Interview Date: September 4, 2018
Interview Location: Phebe Rehab Center, Bong County, Liberia
Interviewers: Kathy Beth Stavinoha and Kathi Gutierrez
Leemue Cooper has served as the matron of the Phebe Rehabilitation Center since July 2011. She is originally from Bopolu. She has four children: three boys and one girl. She had two brothers and four sisters, one of whom was her twin. Her twin passed about 3 weeks before this interview. When she died, Leemue took in her two granddaughters, as their mother is also deceased. Leemue has five grandchildren of her own.
Leemue got her fistula on April 18, 1981 while delivering her first baby, who did not survive. She had been in labor for four days. She could see the “water” (urine) running, which was very difficult for her. She cried all day and night. They didn’t call it fistula. They called it the “pee pee problem.” She didn’t want to be around anybody. Any time she stood up, she had to feel under her clothes to see if she was wet. It was not easy.
Then she was taken to Phebe. She saw three girls suffering from the same thing and she realized she wasn’t alone. Her fistula was repaired with only one surgery. Of the other three girls, one did not survive surgery.
She has never had another fistula because her next three children were delivered by C-section. She didn’t wait to go into labor. Twenty to twenty-eight days into her 9th month of pregnancy, she would go to the hospital for the surgery.
What made her sad about having a fistula is that she felt like nobody in society. She felt like spoiled goods. She felt as if she had been broken. It’s a bad feeling but, if your friends come around you, you aren’t as anxious.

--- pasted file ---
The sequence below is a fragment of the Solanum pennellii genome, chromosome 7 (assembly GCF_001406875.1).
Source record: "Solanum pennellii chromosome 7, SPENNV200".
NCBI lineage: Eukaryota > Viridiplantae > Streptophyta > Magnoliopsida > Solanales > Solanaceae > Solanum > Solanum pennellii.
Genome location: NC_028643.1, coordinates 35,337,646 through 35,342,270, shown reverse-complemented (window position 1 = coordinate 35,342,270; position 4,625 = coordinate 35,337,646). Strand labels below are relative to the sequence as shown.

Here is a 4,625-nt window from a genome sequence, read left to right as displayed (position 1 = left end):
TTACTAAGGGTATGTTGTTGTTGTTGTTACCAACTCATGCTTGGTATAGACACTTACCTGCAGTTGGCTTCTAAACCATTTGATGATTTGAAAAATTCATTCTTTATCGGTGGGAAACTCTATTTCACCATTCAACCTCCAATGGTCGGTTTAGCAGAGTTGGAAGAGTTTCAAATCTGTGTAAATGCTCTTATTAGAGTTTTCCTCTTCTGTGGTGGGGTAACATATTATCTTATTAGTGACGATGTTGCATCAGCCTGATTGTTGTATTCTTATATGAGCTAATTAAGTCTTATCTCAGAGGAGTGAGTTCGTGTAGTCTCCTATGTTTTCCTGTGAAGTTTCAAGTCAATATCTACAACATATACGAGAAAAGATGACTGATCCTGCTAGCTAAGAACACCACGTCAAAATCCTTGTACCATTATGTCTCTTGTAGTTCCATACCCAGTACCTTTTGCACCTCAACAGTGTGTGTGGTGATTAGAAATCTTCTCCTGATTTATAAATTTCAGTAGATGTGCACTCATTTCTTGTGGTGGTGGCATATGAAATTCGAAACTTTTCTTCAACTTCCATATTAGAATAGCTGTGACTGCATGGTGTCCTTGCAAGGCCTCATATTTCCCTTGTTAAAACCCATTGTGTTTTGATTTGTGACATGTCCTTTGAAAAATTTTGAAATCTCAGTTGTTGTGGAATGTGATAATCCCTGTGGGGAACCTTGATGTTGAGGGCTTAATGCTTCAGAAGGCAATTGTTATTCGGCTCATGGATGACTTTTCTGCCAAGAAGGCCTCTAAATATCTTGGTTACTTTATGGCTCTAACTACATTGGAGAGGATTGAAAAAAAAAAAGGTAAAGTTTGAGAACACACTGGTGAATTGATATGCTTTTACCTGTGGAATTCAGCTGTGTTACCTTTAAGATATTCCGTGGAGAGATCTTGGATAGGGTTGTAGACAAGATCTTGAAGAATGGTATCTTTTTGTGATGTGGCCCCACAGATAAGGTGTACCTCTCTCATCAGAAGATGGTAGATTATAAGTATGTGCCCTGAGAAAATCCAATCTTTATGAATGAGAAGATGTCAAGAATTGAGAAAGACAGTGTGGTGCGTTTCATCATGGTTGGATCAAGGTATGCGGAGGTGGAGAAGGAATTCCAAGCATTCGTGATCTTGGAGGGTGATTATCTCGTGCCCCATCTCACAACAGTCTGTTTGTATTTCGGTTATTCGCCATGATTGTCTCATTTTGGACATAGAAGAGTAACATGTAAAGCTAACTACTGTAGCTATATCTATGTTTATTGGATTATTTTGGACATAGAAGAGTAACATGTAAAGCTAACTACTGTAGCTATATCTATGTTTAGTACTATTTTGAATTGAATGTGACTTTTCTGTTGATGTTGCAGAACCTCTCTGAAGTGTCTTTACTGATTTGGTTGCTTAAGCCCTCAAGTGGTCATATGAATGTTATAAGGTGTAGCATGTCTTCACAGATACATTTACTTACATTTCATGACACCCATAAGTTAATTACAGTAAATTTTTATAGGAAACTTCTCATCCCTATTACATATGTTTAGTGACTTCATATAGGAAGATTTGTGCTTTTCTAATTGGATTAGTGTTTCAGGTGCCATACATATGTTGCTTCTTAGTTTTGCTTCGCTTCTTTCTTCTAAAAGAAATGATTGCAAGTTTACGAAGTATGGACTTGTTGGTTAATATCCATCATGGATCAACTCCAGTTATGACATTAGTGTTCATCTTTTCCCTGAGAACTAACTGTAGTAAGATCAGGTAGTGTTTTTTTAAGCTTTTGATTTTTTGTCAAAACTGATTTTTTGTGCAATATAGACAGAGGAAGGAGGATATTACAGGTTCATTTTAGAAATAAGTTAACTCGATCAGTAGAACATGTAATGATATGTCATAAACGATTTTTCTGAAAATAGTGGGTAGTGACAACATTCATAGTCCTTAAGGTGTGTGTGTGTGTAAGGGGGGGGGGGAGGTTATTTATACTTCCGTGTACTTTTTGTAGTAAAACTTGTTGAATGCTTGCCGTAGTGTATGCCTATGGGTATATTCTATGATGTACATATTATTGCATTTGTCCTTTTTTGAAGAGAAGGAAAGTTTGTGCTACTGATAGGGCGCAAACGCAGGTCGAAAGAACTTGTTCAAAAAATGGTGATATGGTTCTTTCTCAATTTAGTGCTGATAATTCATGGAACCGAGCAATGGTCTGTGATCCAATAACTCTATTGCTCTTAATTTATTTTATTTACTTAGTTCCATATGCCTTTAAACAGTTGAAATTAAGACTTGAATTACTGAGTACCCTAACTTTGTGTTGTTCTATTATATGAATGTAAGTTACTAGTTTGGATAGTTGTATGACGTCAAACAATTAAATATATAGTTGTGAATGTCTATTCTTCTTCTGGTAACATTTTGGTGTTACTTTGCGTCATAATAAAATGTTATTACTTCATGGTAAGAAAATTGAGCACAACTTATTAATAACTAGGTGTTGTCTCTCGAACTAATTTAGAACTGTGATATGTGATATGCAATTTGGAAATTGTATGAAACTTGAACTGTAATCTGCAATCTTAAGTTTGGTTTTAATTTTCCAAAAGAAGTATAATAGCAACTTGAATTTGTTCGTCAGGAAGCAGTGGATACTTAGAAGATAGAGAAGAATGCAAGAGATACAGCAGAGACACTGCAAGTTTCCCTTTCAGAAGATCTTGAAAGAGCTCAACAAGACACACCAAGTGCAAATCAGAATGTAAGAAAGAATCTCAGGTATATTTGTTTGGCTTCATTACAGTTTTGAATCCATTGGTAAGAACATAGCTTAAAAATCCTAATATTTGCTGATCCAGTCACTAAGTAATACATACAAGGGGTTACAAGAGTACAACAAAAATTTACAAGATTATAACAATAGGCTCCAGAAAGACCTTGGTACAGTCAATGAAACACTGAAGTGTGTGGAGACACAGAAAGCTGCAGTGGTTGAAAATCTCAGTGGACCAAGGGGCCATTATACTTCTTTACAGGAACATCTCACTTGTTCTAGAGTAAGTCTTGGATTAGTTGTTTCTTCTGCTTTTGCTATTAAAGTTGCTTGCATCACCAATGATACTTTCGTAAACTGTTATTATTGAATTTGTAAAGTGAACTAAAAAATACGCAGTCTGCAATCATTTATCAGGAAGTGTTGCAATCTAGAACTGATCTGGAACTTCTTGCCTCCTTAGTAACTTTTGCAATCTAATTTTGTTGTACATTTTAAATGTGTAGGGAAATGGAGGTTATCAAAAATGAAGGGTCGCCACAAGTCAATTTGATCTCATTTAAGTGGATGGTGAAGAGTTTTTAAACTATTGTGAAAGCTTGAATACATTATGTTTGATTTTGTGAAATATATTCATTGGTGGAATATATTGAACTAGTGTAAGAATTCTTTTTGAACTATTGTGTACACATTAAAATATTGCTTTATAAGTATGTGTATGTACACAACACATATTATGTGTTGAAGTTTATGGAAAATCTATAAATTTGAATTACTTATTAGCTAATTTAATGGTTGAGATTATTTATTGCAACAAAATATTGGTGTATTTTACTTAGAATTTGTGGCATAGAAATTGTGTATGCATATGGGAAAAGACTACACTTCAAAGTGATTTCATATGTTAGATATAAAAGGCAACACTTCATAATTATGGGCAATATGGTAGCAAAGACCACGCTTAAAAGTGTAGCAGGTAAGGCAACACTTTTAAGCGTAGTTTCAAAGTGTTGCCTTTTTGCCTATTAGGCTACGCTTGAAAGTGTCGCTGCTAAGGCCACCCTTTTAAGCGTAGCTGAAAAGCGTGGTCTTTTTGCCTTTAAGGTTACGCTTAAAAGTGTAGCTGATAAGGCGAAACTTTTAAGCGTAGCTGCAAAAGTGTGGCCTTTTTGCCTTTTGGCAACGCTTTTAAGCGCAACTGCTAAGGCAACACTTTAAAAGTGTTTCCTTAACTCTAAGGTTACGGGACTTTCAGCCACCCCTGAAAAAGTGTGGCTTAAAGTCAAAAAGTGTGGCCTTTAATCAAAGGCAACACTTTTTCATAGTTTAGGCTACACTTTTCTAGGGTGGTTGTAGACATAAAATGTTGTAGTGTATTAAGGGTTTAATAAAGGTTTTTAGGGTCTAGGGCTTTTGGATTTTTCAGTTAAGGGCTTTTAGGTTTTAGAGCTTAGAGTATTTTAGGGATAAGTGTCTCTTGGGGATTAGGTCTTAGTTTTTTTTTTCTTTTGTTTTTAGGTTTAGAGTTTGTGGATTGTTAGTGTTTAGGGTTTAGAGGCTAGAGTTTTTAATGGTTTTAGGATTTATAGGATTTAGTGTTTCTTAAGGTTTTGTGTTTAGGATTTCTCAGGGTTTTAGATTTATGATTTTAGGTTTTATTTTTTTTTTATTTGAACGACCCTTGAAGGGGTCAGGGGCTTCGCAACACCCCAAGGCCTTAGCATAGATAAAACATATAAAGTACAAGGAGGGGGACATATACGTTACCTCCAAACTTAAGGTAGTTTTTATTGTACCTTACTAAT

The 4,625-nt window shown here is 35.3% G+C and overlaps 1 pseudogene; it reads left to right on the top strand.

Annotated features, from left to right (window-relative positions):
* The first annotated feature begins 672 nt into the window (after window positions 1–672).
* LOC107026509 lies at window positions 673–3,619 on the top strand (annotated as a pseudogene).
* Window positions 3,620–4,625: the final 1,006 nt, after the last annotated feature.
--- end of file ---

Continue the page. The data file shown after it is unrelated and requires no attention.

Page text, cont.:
When the new survivors arrive at the Rehabilitation Center, she likes to draw close to them so they know they are not alone. Even though she’s the matron, she wants them to feel they are like her. She wants them to know that she was like them before. She teaches the girls how to fold their clothes so that their urine doesn’t leak through. It used to be difficult to control the different girls, but God has helped her. She can put them together.
Their typical day starts at 7:00 or 7:30. Everyone finishes bathing before 7:00. At 7:30, they start their work. During the week, the girls need to take care of themselves; they go to class, they eat and they clean their own rooms and wash their own clothes. Sometimes they stay up until 10:00 o’clock. They gather in the palava hut and play. They have a laptop to watch a video. Around 10:00 or 10:30 they go to bed though some of the girls do not go to bed until 11:00. They now have electricity hooked up to solar. The only time they can’t get electricity is when it’s out on the entire compound.
Dignity:Liberia has done so many things for them. They bring clothes and toys and plastic panties** for the girls. The girls can’t buy anything at Rehab. She can’t name everything they do. They come and visit twice a year and make them happy. She is very appreciative of Dignity:Liberia’s help.
The greatest need for the girls living at the Rehab Center includes bedding, plastic mattress covers, and many small things including deodorant.
Leemue would like people in the United States to know that in Africa, when girls living in rural areas go into labor, they can’t go to the hospital. They go to midwives* who use their bare hands to deliver babies. So they are asking the American people to help get rid of fistula in Africa as a whole. The people in Liberia really want fistula to go away. They need to teach nurses so they can be trained to deal with fistula.
Leemue is a fistula survivor. Hear her story in her own voice.